After years of preparation, the needle is set to drop on a new winery on the Southside.
Gramophone, which sells its own brand of wines sourced from vineyards in the U.S. and abroad, is preparing to open at 4827 Forest Hill Ave. in the coming weeks.
Behind the venture are longtime friends Arthur Grant, Justin Laughter and Chris Mayo, who’ve been working on Gramophone since early 2021.
Laughter is a business attorney at Threshold Counsel with plenty of local creatives as clients, including iconic heavy metal outfit GWAR. Grant has had a career in the wine industry, with a certification from the Wine & Spirit Education Trust, and has worked at local restaurants like Lemaire and Acacia Midtown. Mayo works in the tech industry.
The trio once played music together in middle- and high-school bands, and have used music to stay close over the years, Grant said.
They’re combining those musical ties and wine into the new venture, which has taken shape in a storefront once planned for a rage room and owned by Grant’s family. Gramophone was built to include a lounge and has plans to add a small stage, something Grant said would be ideal for hosting singer-songwriters.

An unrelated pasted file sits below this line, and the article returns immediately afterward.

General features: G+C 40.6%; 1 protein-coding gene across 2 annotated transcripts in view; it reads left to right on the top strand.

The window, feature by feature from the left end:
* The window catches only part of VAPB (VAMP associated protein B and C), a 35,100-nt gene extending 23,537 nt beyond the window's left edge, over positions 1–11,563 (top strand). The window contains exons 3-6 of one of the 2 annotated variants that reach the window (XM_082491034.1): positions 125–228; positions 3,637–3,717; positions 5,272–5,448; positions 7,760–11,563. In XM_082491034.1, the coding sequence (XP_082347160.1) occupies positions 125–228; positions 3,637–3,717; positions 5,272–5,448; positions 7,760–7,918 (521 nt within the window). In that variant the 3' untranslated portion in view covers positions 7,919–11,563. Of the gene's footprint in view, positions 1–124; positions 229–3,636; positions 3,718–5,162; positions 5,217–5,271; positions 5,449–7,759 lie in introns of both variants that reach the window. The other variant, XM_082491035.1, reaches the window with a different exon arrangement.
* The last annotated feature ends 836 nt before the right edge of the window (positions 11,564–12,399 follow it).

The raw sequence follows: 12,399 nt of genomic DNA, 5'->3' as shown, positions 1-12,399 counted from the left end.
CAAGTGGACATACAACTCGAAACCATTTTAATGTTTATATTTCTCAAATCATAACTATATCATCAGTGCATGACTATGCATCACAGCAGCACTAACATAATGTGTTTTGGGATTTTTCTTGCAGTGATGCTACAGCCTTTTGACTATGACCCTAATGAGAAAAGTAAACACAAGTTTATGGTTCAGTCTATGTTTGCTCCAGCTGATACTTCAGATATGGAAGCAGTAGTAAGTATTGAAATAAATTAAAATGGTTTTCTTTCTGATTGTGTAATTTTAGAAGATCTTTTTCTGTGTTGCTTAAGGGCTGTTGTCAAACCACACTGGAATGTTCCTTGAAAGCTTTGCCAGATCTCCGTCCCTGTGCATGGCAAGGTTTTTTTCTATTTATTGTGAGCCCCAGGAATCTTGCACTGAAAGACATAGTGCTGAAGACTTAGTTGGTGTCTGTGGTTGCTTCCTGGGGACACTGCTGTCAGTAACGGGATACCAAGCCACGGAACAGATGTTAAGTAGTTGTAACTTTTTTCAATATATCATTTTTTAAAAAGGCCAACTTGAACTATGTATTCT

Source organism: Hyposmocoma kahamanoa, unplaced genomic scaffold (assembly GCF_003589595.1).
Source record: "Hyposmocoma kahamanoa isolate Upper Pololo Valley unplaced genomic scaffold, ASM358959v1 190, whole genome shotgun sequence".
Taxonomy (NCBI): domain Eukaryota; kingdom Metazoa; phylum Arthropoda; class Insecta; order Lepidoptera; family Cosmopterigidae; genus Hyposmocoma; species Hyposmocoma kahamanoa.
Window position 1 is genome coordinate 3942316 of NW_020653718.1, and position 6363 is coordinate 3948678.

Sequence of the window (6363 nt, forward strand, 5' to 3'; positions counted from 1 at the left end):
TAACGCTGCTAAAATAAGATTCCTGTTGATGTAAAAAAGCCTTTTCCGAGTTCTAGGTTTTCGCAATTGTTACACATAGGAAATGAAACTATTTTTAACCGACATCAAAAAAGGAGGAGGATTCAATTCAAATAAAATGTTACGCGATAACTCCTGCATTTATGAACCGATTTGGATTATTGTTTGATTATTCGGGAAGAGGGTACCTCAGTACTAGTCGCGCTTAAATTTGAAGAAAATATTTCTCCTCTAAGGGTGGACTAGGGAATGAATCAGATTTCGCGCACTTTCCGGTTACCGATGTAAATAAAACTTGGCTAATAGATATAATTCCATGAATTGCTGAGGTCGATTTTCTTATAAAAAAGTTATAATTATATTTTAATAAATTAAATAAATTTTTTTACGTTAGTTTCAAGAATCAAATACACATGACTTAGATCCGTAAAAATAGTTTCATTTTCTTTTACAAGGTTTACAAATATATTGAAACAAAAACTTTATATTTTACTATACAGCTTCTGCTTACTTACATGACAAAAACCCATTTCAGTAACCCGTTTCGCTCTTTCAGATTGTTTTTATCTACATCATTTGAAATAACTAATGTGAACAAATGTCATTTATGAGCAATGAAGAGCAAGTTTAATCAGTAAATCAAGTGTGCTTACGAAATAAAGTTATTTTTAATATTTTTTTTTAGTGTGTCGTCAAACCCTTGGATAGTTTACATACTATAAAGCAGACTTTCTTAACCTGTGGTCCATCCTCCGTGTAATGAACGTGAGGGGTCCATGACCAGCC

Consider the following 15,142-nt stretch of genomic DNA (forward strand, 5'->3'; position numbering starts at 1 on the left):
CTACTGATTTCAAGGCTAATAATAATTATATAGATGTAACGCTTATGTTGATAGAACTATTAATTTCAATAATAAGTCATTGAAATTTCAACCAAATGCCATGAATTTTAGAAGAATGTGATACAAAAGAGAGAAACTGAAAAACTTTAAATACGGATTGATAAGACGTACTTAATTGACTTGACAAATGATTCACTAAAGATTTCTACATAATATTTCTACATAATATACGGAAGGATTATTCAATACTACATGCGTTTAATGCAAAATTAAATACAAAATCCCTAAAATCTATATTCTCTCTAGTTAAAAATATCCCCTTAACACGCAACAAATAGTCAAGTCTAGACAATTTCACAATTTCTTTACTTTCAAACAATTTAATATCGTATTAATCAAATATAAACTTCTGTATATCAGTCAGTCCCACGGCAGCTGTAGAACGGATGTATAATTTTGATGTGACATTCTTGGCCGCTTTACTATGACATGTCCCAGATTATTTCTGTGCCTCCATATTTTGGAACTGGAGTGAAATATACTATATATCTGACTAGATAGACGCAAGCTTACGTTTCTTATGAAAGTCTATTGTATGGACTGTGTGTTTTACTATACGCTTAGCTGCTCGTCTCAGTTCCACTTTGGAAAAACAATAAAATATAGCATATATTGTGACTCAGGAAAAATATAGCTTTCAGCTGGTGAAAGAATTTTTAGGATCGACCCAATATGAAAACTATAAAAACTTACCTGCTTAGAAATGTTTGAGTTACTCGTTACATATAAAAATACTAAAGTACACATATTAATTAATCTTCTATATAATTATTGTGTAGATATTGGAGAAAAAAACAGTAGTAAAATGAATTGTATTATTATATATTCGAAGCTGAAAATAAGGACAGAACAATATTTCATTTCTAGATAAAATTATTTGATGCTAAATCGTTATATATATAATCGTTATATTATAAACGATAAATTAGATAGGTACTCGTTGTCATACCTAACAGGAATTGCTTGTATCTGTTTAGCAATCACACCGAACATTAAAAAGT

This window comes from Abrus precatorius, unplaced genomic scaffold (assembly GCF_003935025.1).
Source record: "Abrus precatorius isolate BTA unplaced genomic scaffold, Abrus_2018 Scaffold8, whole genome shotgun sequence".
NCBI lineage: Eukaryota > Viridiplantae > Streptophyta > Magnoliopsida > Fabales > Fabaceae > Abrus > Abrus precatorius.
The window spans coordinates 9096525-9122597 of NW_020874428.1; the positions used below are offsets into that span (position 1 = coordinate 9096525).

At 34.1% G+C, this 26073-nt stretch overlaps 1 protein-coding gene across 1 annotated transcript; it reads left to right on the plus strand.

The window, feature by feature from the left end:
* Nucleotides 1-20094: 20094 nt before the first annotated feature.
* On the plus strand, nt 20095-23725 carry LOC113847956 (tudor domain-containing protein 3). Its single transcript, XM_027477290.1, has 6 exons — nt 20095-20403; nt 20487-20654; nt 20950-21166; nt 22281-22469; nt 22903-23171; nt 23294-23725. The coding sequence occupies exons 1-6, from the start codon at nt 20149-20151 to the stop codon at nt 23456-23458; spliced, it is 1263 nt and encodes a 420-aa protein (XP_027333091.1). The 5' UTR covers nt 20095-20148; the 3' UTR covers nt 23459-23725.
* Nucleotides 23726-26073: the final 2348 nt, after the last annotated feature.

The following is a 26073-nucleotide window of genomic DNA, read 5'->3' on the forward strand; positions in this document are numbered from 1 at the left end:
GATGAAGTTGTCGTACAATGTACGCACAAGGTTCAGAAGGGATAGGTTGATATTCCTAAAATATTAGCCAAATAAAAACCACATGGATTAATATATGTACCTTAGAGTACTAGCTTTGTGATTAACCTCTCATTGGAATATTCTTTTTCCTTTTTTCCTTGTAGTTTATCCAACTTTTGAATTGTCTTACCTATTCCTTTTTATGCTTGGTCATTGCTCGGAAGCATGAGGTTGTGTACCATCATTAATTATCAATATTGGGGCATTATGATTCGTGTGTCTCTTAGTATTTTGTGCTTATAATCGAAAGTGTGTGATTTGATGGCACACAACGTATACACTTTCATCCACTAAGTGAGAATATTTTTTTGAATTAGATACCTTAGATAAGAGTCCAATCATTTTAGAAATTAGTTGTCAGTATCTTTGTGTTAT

“We were looking at ways to utilize the space and thought a winery would go great here and in the neighborhood,” Grant said. “So we thought why not have a combination – have some live performances and also wine.”
On the product side, Grant said Gramophone is sourcing its wines from vineyards in California, France and Argentina. Gramophone’s wine list includes a malbec, chardonnay and cabernet sauvignon, as well as wine cocktails like sangria, a white wine spritzer and frosé.
He said they’ve priced the majority of glasses at Gramophone at less than $10 with the idea that it becomes a neighborhood spot.
“It took a long time to cultivate the small list (of wines) we have. We only want to provide that which we think is a good value,” he said.
For food, Grant said Gramophone will offer small dishes like olives, charcuterie and cold sandwiches, and that they’re planning to keep a rotation of food trucks at the winery, all in an effort to create a casual atmosphere.
“There’s so much pretense surrounding wine, unfortunately, that doesn’t need to be there,” he said. “I’m happy to wax poetic with people who want to talk about their trip to Burgundy or Napa…but my focus is bringing wine to the people.”